The script assembles the standard archetypes which have populated every decent slasher, and whilst they all come across as thoroughly unlikeable individuals at first, it does become easier to identify with (some of) them as the grisly proceedings begin to unfurl. Eric Roberts’ is excellent as the puppermaster director, monitoring his ‘contestants’ through his bank of video screens. Felissa Rose provides top-notch support as the faded scream queen. Danielle Harris plays the local sheriff in a welcome variation from her own scream-queen persona, unfortunately her screen time is limited to two scenes (pivotal though they maybe) which bookend the beginning and end of the film. She does however get to deliver some tongue in cheek dialogue such as: “I don’t watch horror movies...because I think that they suck.”
The practical make-up effects are over the top and range in quality, but it’s nice to see Crazy Ralph’s death scene from FRIDAY THE 13TH PART 2 restaged without MPAA-enforced restraint, and a set-piece murder inspired by the ‘Angry Birds’ game.

Having grown up in London in the 80’s, my only knowledge of summer camp came from watching those body count horror flicks that CAMP DREAD obviously pays homage to. As a result of which, I’d consider any teenager completely insane for even contemplating entering those grounds previously stalked by the likes of ‘Cropsy’, ‘Jason’ or ‘Angela’. However, there’s clearly a commonly held nostalgia for the summer camp slaughter feature, and whilst CAMP DREAD doesn’t tick every box (it’s largely devoid of suspense for one), I still enjoyed my stay in its cabins. 

*** (out of 5*)
Paul Worts
(This review was originally published on the FrightFest website.)

WITHER (2012)

Directed by Sonny Laguna, Tommy Wiklund, Starring: Patrik Almkvist, Lisa Henni, Patrick Saxe. Horror, Sweden, 2012, 92mins, Cert 18.

A Swedish homage to Sam Raimi’s EVIL DEAD, this low-budget Scandinavian effort pours on the gore in buckets but lacks the ferocious audacity of its inspiration.
Led by Albin (Patrik Almkvist), a group of good-looking youngsters head out into the woods to an isolated cabin for a weekend of frolicking. The deserted cabin is recommended by Albin’s father, and he assures Albin and his girlfriend Ida (Lisa Henni) that the place has been abandoned for at least five years; that he’ll make sure there’s electricity available; and that if they run into any problems they’re to contact him. It’s not made clear just how dad came to know about the cabin, nor how much investigation he did into the reason for its abandonment, but it turns out he really couldn’t have picked a worse location...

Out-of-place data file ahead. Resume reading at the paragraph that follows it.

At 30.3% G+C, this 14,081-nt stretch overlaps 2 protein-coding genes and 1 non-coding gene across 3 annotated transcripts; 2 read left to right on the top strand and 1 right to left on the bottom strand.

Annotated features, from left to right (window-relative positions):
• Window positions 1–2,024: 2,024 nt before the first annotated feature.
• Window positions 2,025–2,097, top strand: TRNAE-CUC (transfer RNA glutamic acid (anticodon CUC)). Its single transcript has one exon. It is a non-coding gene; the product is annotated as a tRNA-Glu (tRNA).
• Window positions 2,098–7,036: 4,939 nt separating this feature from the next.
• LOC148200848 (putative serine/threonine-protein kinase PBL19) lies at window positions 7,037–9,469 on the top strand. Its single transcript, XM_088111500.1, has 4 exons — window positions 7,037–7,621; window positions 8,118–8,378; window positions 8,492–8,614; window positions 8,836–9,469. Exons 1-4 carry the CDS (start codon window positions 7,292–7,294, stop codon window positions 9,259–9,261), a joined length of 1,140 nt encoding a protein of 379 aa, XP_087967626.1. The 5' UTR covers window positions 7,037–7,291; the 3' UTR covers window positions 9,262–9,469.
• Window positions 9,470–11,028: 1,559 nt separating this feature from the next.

I missed its original showing on the Discovery Screen at last year’s FrightFest, so I was very much looking forward to checking this out. Unfortunately, it failed to live up to my expectations. The script creaks more than the rotting floorboards in the cabin. The one-dimensional characters are as equally wooden as the walls – and they stay that way even once they’ve been possessed by the soul-swallower in the cellar.
The female characters in particular suffer a disproportionately rough ride (even by generic horror standards) although I did feel sorry for the poor lass who initially (and quite inexplicably) decides to descend into the cellar with just a candle for company. Still, it’s not just any candle, it’s a magic candle as it appears to decrease and increase in length from shot to shot. At least no one suggests playing a mysterious tape recorder (there isn’t one – or else I’m sure they would’ve). The script is filled with idiotic moments – which would be perfectly acceptable if the two directors and three scriptwriters (!) offered some indication that this was all being played tongue-in-cheek or with a knowing wink to the audience. But instead we just get a joyless po-faced gore-fest. Admittedly some of the largely practical gore effects are exceptionally well executed, but they really deserved a better showcase than this leaden clomping effort for which my initial enthusiasm gradually waned the longer it went on until ultimately it withered away completely.

** (out of 5*)
Paul Worts

(This review was originally published on the FrightFest website.)